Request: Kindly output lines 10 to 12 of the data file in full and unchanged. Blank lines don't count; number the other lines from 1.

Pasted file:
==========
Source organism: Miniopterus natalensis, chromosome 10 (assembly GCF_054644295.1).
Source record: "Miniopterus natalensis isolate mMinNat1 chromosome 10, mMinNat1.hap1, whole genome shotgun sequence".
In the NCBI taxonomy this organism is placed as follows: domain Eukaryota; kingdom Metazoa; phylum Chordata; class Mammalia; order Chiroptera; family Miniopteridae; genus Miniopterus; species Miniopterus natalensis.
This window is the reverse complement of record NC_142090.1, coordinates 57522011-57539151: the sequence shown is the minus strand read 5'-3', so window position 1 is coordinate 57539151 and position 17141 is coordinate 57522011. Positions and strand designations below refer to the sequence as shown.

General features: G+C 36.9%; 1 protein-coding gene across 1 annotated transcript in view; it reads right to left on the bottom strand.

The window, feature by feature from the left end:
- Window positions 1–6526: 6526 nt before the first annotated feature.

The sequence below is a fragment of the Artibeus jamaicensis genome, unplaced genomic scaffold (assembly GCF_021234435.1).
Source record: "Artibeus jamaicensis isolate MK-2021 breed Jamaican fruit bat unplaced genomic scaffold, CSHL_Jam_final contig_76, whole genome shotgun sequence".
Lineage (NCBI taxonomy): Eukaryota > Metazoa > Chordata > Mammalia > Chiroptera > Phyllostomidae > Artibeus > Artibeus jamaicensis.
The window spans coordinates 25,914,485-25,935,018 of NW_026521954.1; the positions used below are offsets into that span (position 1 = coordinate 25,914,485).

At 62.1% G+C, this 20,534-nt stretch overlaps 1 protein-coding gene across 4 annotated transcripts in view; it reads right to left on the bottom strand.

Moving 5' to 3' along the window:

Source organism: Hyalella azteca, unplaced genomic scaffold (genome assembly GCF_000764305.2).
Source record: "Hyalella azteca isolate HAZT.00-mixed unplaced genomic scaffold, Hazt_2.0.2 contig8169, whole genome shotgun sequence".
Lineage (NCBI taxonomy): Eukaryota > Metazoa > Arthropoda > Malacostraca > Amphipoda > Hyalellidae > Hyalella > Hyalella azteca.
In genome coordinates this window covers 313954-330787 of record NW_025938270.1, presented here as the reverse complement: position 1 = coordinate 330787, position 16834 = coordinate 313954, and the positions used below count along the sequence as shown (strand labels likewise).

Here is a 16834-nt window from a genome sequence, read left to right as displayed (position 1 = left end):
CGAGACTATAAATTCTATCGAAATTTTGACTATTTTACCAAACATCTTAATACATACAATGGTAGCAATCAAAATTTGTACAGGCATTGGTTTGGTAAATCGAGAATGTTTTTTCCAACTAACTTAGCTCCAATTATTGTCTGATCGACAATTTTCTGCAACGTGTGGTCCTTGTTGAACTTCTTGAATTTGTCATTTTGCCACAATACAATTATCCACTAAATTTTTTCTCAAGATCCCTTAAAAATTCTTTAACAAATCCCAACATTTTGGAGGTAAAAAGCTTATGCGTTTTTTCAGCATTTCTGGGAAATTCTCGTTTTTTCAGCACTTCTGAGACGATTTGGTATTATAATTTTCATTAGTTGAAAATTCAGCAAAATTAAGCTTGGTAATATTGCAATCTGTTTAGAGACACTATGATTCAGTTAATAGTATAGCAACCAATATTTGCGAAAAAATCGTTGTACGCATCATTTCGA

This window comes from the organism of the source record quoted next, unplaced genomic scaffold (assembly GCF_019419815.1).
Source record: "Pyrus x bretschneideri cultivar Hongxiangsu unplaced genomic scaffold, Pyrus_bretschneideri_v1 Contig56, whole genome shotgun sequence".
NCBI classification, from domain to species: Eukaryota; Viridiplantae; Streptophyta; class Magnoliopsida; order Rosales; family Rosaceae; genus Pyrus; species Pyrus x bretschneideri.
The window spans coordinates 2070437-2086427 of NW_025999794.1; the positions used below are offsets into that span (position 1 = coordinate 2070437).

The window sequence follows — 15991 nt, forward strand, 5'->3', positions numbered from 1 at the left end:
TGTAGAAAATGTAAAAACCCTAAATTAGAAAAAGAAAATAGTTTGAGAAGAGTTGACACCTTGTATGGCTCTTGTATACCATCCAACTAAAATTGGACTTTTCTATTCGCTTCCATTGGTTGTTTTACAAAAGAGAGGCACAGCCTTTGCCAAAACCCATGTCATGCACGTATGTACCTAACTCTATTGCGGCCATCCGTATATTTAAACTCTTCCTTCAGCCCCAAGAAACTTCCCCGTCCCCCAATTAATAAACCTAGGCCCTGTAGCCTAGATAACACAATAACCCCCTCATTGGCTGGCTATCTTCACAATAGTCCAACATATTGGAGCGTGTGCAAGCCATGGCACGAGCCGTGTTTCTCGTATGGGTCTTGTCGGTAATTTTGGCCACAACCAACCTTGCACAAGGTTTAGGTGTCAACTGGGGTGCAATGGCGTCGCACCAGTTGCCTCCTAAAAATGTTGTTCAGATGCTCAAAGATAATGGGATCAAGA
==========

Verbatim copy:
Lineage (NCBI taxonomy): Eukaryota > Metazoa > Chordata > Mammalia > Chiroptera > Phyllostomidae > Artibeus > Artibeus jamaicensis.
The window spans coordinates 25,914,485-25,935,018 of NW_026521954.1; the positions used below are offsets into that span (position 1 = coordinate 25,914,485).

At 62.1% G+C, this 20,534-nt stretch overlaps 1 protein-coding gene across 4 annotated transcripts in view; it reads right to left on the bottom strand.